“Trip time between Seattle and Portland will increase. Without tilting, but all else equal, the trip is about ten minutes longer. Heavier cars will accelerate more slowly, adding at least another five minutes. This increased travel time will likely divert at least some passengers to automobiles, negatively impacting their safety and that of others, compared to traveling by rail. Higher, wider and heavier cars will require more energy. Annual fuel consumption will increase by about 400,000 gallons of diesel, costing taxpayers well over $1 million per year. Annual CO2 emissions will increase by about 4,500 tons, impacting the environment.
“There is an additional irony here. The requirement for which FRA provided ‘grandfathering’ for the Talgo Series VI was for 49 CFR 238.203, Static End Strength. This requirement for the car to support an 800,000-pound buff load on the ‘line of draft without permanent deformation’ originated from a ca. 1912 U.S. Post Office regulation requiring Railway Post Office cars to be designed for ‘400,000 pounds of buff on line of draft at half yield.’ The later change to 800,000 pounds without yield, which is essentially the same requirement, made it testable. That the application was to be ‘on line of draft’ was because the wooden cars of the day(3) may (or may not) have had a steel center sill, but certainly had no other structure to support the load.
“It took more than 100 years, but finally, last November, FRA issued a Final Rule for Tier III (220 mph) equipment providing alternate methods for demonstrating safety equivalent to the traditional 800,000 pound buff load. Recognizing that monocoque and semi-monocoque designs have been universal since the 1930s, 49 CFR 238.703, Quasi-static Compression Load Requirements, specifies that this load is to be ‘applied on the collision load path,’ thereby involving the entire structure as it would be involved in a collision.
“The irony is that a new provision in the Tier I rules (49 CFR 238.201, Scope/Alternative Compliance), allows new Tier I trainsets to alternatively comply with the new Tier III rules. Thus, while the existing Talgo Series VI sets must continue to operate under the FRA ‘grandfathering’ waiver, an identical, newly manufactured one would not need that waiver (or any waiver at all) if it could be shown to be in compliance with the new high-speed rules.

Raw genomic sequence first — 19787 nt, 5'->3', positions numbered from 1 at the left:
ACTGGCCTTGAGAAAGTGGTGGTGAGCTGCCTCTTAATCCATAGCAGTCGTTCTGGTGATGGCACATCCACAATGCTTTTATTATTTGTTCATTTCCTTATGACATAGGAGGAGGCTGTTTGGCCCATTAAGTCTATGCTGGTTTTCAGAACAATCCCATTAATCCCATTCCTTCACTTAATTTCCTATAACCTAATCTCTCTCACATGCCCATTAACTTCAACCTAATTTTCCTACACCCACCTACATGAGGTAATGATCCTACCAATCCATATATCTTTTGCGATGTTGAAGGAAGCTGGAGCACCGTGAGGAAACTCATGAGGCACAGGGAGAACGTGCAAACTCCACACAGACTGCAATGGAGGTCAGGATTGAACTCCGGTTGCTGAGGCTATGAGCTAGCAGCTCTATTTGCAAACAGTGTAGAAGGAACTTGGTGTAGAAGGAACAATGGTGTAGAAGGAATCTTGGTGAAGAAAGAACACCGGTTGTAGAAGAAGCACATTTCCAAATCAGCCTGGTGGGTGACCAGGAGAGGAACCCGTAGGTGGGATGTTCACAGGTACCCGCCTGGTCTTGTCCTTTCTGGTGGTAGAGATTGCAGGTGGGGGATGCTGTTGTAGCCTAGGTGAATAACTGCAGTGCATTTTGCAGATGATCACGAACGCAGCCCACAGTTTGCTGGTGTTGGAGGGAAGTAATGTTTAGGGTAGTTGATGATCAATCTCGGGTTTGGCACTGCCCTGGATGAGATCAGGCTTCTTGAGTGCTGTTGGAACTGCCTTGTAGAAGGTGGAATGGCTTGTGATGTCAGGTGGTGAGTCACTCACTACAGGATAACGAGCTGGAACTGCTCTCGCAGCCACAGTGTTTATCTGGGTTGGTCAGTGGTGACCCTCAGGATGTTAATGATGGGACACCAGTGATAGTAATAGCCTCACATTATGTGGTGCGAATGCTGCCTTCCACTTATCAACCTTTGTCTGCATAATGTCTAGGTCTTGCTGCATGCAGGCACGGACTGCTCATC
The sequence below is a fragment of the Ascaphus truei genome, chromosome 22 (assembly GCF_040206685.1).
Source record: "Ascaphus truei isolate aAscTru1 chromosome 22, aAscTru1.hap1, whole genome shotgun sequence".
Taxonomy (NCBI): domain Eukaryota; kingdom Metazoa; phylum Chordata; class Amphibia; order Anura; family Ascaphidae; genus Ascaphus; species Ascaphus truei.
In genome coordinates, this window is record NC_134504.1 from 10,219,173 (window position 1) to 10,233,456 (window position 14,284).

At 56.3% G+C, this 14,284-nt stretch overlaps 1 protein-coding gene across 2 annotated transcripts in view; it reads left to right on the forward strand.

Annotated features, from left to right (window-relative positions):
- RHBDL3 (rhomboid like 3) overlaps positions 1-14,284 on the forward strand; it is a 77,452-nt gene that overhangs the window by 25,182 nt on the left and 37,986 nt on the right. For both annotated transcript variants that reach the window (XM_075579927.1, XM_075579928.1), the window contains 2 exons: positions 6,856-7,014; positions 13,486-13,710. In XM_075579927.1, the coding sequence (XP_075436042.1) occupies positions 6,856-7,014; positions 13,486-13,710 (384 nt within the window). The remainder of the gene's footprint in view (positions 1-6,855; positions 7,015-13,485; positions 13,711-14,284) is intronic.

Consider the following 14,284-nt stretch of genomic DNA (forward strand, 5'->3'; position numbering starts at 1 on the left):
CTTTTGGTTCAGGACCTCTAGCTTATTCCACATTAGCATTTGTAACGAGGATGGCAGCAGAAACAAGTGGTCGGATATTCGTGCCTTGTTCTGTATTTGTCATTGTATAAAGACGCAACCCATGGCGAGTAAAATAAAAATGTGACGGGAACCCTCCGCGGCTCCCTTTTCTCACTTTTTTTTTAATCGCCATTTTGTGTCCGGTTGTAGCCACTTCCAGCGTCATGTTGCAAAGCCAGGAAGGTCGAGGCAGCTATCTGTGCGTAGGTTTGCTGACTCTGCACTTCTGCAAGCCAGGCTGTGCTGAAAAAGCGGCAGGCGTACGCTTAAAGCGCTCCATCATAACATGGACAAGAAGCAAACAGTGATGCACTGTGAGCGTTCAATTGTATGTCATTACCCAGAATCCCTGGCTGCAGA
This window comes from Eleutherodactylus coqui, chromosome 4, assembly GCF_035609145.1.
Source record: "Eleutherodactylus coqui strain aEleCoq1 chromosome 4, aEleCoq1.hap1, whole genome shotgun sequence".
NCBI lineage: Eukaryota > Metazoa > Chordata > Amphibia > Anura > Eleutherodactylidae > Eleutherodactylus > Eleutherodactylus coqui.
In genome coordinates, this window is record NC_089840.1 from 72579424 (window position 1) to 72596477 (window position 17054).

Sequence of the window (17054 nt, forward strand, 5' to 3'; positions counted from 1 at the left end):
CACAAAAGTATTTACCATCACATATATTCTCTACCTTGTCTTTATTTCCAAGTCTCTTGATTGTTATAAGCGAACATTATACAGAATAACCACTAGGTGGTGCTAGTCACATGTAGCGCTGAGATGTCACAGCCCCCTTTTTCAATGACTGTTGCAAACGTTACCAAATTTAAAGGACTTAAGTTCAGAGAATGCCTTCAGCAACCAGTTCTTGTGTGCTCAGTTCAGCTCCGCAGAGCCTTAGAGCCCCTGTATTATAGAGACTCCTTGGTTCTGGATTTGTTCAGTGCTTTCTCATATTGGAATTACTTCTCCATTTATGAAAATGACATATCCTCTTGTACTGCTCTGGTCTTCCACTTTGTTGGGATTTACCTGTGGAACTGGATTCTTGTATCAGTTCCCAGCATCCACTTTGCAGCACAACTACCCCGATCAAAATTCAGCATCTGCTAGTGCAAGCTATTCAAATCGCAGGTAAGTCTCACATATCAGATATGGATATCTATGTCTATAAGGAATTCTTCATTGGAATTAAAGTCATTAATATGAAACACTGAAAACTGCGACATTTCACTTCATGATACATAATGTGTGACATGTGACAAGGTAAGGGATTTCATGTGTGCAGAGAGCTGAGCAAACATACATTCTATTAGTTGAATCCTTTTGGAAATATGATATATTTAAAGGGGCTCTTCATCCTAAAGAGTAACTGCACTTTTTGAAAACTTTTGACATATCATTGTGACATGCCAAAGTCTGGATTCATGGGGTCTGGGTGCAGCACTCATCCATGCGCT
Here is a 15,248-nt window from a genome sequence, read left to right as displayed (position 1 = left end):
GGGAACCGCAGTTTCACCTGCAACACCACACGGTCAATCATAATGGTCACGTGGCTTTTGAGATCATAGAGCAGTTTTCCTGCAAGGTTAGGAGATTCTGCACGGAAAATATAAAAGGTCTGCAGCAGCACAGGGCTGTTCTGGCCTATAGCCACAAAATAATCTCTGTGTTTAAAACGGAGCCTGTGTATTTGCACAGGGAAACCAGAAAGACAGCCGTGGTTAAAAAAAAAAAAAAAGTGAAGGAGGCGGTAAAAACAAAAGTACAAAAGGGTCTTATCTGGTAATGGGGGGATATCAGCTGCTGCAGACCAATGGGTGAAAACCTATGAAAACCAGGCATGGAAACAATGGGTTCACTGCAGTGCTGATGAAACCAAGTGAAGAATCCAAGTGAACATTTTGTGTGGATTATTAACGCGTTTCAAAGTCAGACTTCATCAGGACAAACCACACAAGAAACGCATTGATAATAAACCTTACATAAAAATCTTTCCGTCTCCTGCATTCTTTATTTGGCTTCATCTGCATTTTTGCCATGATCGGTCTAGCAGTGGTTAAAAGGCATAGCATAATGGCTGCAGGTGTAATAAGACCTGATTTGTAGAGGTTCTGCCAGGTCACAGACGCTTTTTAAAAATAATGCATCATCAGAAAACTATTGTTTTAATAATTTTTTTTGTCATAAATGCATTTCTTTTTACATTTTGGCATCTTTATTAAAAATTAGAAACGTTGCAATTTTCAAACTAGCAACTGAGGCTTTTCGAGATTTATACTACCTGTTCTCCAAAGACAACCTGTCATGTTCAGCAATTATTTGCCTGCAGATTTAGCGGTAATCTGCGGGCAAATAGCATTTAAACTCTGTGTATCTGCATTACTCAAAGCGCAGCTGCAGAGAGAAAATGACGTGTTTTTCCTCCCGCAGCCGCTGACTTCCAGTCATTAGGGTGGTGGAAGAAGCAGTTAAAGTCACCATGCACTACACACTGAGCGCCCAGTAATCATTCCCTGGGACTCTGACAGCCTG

“Talgo engaged Simpson Gumpertz and Heger of Waltham, Mass., a highly regarded engineering firm with much expertise in railroad passenger equipment design and evaluation, to analyze the 35-year-old Talgo Series VI design (the trainsets are 20 years old). The conclusion can be found in Appendix A of the attachment. Briefly, SG&H finds that, with one small modification(4), this design will probably be fully compliant with the new rules, the same ones under which Alstom is currently building the Acela replacement for Amtrak.”
“1. There were actually two, Safety Recommendation R-73-13 and 14, one to ‘determine whether the attachments comply…’ and the other to ‘take enforcement action to assure that …’ they did, presumably after modification. It is also notable that these recommendations were adopted on April 11; the two-week delay was specifically to allow the FRA to address the recommendations before they were made public.”
“2. The technical specification for the Amtrak RFP for trainsets to replace the Amfleet I has been changed to eliminate true trainsets in favor of standalone cars. While they may be drawbar connected, articulation is now prohibited.”
“3. New York City’s early 20th century prohibition of wooden cars in the tunnels serving Penn Station produced the Pennsylvania Railroad’s P-70 of 1907, and soon after, similar designs by the commercial carbuilders, but wooden cars ran for a generation almost everywhere else. Many were retrofit to meet the Post Office and later Master Car Builders Association requirements.”
“4. One corner post of the four on each car is slightly below the required strength at just one point (18 inches above the top of the underframe) and in just one direction (longitudinal). The modification required for compliance would be small and could even be easily retrofit into the existing fleet, the very ones the NTSB is recommending be replaced with ‘compliant’ equipment.”
*The observations made by Josh Coran in this story are his own, and not attributable to Talgo, Inc. or Railway Age.